“(1) Subject to the provisions of this Act, a person who is not a party to a contract (a “third party”) may in his own right enforce a term of the contract if—
(a) the contract expressly provides that he may, or
(b) subject to subsection (2), the term purports to confer a benefit on him.
(2) Subsection (1)(b) does not apply if on a proper construction of the contract it appears that the parties did not intend the term to be enforceable by the third party.
(3) The third party must be expressly identified in the contract by name, as a member of a class or as answering a particular description but need not be in existence when the contract is entered into.
(4) This section does not confer a right on a third party to enforce a term of a contract otherwise than subject to and in accordance with any other relevant terms of the contract.” (emphasis added)
However, the problem for him would have arisen from the provisions of section 10 of the Act:
“(2) This Act comes into force on the day on which it is passed but, subject to subsection (3), does not apply in relation to a contract entered into before the end of the period of six months beginning with that day.” (emphasis added)
Application of the Act
In the case I was dealing with the assured tenancy post-stock transfer had commenced in the summer of 1999, before 11 May 2000 (and indeed before the passing of the Act). It followed that the term providing for the grant of a fresh tenancy would not have been enforceable, at least under the Act, by the second defendant.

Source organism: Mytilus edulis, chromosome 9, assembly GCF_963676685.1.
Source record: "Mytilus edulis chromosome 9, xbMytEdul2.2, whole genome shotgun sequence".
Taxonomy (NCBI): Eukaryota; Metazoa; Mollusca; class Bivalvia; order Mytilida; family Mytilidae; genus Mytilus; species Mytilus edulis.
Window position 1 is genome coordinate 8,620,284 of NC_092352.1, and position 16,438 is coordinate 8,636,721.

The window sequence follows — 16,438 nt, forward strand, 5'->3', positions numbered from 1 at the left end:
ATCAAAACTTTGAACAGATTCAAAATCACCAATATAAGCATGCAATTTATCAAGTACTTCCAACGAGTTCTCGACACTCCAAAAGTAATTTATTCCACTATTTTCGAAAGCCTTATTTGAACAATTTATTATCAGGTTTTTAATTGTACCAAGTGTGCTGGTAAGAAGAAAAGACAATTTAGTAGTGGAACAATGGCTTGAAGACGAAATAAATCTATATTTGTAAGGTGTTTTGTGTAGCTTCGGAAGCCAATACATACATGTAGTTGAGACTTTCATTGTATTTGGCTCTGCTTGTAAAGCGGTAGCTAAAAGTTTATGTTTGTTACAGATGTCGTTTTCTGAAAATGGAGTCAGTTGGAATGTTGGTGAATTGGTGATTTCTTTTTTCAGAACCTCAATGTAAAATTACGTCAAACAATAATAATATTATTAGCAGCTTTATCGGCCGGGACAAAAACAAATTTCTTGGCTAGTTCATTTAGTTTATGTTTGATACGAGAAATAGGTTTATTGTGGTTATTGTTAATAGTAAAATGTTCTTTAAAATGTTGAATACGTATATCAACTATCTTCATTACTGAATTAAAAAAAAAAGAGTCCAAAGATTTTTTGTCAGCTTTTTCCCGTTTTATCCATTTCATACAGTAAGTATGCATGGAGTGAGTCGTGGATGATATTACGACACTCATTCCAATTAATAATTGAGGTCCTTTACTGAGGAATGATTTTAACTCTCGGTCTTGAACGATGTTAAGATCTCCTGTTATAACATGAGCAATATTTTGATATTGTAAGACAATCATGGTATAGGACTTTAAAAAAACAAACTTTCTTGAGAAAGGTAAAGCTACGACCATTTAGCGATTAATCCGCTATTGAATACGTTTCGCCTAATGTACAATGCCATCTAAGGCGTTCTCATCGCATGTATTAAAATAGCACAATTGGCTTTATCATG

Public Law & estoppel
That is not to say that in the right case and on the right facts there might not be any public law argument available to defeat the possession claim, not least legitimate expectation of course, but that broadly would depend upon there being some sort of clear representation being made to the would-be “successor” as to their rights post-tenant’s death and the treatment of them by the landlord.
There may equally on the facts, which were not present here, be an estoppel argument such as was found in Daejan Properties Ltd v Mahoney (1996) 28 HLR 498 and allowed the defendant to defeat the possession claim and be treated as a successor even though that, in law, was not possible.
Amendments to the succession provisions of both the Housing Act 1985 (section 86A (England) – secure tenancies) and Housing Act 1988 (section 17 – assured tenancies) brought in by sections 160 and 161 of the Localism Act 2011 respectively could conceivably help such third parties as they allow, in the right circumstances, for clauses in tenancy agreements extending succession rights beyond spouses and civil partners to be treated as a statutory succession.
In fact had the deceased tenant enjoyed a secure tenancy then, given that it was a pre-1 April 2012 tenancy, his brother would been entitled to a statutory succession if the family and residence requirements had been satisfied.
However, the Localism Act changes only apply to those tenancies granted on or after 1 April 2012: sections 160(6) and 161(7) of the 2011 Act. There is a provision at section 120 and Schedule 8 to the Housing & Planning Act 2016 to remove that restriction in so far as it concerns secure, introductory and demoted tenancies but this has, to date, not been brought into force.
This is why the second defendant had to accept there could be no statutory succession.
It perhaps goes without saying that it would, to use my words at trial, an “unattractive” argument to rely on a lack of legal enforceability to defeat an otherwise valid claim to specific performance of a tenancy agreement but:
(a) It does give the landlord some added flexibility if, for reasons unconnected with the “succession” provision, it does not wish to allow the third party to remain in the property as a tenant (e.g. under-occupation, behaviour, changed policies since insertion of term, etc).
(b) It may assist a costs argument.
This claim demonstrated not only the importance of evidence, and the importance of relevant arguments as to its unexplained absence, but also the need for a proper understanding of the law in this area in order to hone a party’s statement of case accordingly.
[There were also Ground 7 issues which, I am sure, will form the basis of a later post]